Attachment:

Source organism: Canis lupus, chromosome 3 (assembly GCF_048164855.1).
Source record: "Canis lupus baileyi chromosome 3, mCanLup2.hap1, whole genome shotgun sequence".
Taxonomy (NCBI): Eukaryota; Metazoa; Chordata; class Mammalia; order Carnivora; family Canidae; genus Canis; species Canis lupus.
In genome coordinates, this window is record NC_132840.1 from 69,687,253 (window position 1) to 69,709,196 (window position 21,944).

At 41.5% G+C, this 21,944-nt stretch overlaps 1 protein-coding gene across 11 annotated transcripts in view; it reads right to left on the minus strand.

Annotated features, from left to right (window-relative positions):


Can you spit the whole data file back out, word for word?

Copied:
Source organism: Canis lupus, chromosome 3 (assembly GCF_048164855.1).
Source record: "Canis lupus baileyi chromosome 3, mCanLup2.hap1, whole genome shotgun sequence".
Taxonomy (NCBI): Eukaryota; Metazoa; Chordata; class Mammalia; order Carnivora; family Canidae; genus Canis; species Canis lupus.
In genome coordinates, this window is record NC_132840.1 from 69,687,253 (window position 1) to 69,709,196 (window position 21,944).

At 41.5% G+C, this 21,944-nt stretch overlaps 1 protein-coding gene across 11 annotated transcripts in view; it reads right to left on the minus strand.

Annotated features, from left to right (window-relative positions):